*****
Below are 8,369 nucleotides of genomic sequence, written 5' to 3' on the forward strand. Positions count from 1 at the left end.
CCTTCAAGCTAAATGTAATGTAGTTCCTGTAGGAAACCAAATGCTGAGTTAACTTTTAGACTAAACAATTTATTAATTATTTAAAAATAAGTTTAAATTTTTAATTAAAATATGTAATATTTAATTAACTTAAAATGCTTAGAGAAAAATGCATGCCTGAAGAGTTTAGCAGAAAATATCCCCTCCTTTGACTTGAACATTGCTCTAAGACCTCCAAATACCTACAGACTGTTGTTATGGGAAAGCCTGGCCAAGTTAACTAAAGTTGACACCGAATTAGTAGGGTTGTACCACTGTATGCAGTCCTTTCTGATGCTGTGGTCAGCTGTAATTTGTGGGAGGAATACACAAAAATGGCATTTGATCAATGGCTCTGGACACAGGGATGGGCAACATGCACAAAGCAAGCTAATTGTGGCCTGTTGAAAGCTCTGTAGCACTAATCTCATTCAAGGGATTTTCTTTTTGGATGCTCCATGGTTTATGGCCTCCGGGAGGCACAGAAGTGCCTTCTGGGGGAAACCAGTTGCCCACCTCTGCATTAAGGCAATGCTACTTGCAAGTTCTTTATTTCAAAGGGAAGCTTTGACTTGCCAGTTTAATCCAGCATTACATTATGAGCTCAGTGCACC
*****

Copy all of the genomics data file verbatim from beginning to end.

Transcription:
Below are 8,369 nucleotides of genomic sequence, written 5' to 3' on the forward strand. Positions count from 1 at the left end.
CCTTCAAGCTAAATGTAATGTAGTTCCTGTAGGAAACCAAATGCTGAGTTAACTTTTAGACTAAACAATTTATTAATTATTTAAAAATAAGTTTAAATTTTTAATTAAAATATGTAATATTTAATTAACTTAAAATGCTTAGAGAAAAATGCATGCCTGAAGAGTTTAGCAGAAAATATCCCCTCCTTTGACTTGAACATTGCTCTAAGACCTCCAAATACCTACAGACTGTTGTTATGGGAAAGCCTGGCCAAGTTAACTAAAGTTGACACCGAATTAGTAGGGTTGTACCACTGTATGCAGTCCTTTCTGATGCTGTGGTCAGCTGTAATTTGTGGGAGGAATACACAAAAATGGCATTTGATCAATGGCTCTGGACACAGGGATGGGCAACATGCACAAAGCAAGCTAATTGTGGCCTGTTGAAAGCTCTGTAGCACTAATCTCATTCAAGGGATTTTCTTTTTGGATGCTCCATGGTTTATGGCCTCCGGGAGGCACAGAAGTGCCTTCTGGGGGAAACCAGTTGCCCACCTCTGCATTAAGGCAATGCTACTTGCAAGTTCTTTATTTCAAAGGGAAGCTTTGACTTGCCAGTTTAATCCAGCATTACATTATGAGCTCAGTGCACC